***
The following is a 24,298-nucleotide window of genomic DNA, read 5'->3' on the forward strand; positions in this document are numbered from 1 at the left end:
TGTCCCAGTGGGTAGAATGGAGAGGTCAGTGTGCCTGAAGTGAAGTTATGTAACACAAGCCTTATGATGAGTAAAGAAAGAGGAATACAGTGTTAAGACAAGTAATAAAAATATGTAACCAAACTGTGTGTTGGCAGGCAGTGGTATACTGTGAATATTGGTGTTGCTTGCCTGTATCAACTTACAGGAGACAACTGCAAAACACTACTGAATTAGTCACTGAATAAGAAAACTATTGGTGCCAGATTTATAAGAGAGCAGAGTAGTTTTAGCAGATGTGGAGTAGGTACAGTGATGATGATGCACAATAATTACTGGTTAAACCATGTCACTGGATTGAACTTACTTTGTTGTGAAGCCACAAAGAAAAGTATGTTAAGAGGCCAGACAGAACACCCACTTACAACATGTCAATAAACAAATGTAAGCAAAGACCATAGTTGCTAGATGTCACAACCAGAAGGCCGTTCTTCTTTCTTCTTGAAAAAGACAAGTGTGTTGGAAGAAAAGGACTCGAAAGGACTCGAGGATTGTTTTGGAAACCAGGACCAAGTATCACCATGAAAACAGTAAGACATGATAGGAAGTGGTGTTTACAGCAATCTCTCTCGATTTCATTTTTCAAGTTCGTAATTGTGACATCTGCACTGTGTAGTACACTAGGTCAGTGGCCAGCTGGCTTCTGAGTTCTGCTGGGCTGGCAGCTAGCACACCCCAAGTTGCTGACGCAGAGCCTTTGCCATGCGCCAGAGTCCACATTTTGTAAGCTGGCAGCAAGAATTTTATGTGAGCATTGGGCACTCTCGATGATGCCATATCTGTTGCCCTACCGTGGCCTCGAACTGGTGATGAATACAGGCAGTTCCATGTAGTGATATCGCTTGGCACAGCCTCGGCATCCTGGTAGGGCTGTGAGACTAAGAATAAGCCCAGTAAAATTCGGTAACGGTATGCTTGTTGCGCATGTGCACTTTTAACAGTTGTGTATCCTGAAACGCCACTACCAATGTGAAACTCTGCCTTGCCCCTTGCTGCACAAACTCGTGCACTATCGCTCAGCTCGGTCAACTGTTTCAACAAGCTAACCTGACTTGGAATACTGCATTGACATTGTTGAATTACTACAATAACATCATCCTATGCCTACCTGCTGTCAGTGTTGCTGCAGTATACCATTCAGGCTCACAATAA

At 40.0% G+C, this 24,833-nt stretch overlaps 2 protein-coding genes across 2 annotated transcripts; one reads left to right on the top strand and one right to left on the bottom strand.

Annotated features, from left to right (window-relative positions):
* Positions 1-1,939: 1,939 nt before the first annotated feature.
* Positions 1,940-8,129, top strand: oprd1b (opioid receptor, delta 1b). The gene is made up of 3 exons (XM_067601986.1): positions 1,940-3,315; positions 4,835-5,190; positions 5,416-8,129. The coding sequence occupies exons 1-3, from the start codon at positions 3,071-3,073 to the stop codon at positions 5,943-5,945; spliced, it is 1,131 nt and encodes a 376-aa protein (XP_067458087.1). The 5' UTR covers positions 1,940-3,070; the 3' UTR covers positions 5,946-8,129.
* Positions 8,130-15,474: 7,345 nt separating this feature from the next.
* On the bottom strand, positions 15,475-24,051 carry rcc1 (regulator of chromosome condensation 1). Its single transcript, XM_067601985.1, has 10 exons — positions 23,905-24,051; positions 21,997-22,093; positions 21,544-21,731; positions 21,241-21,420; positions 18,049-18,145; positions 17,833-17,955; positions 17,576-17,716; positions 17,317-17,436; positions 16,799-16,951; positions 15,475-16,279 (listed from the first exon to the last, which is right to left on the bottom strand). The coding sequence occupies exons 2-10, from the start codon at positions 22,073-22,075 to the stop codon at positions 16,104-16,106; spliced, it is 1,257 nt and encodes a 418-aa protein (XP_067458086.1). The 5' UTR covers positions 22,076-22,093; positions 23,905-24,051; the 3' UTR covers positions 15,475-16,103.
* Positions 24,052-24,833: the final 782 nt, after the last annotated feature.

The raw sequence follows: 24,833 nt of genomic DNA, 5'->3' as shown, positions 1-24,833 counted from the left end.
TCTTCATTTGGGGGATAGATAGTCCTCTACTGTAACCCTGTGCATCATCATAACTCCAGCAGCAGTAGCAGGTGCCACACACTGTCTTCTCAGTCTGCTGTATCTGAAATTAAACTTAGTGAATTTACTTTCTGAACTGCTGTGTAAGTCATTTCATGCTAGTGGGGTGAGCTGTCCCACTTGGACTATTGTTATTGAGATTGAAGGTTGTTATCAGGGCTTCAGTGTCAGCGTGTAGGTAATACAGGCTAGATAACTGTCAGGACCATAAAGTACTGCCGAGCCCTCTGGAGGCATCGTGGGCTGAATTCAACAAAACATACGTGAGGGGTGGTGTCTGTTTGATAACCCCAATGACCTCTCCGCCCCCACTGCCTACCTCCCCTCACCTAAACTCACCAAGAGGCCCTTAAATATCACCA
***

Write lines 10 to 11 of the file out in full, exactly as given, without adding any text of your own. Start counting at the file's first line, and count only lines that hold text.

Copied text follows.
The raw sequence follows: 24,833 nt of genomic DNA, 5'->3' as shown, positions 1-24,833 counted from the left end.
TCTTCATTTGGGGGATAGATAGTCCTCTACTGTAACCCTGTGCATCATCATAACTCCAGCAGCAGTAGCAGGTGCCACACACTGTCTTCTCAGTCTGCTGTATCTGAAATTAAACTTAGTGAATTTACTTTCTGAACTGCTGTGTAAGTCATTTCATGCTAGTGGGGTGAGCTGTCCCACTTGGACTATTGTTATTGAGATTGAAGGTTGTTATCAGGGCTTCAGTGTCAGCGTGTAGGTAATACAGGCTAGATAACTGTCAGGACCATAAAGTACTGCCGAGCCCTCTGGAGGCATCGTGGGCTGAATTCAACAAAACATACGTGAGGGGTGGTGTCTGTTTGATAACCCCAATGACCTCTCCGCCCCCACTGCCTACCTCCCCTCACCTAAACTCACCAAGAGGCCCTTAAATATCACCA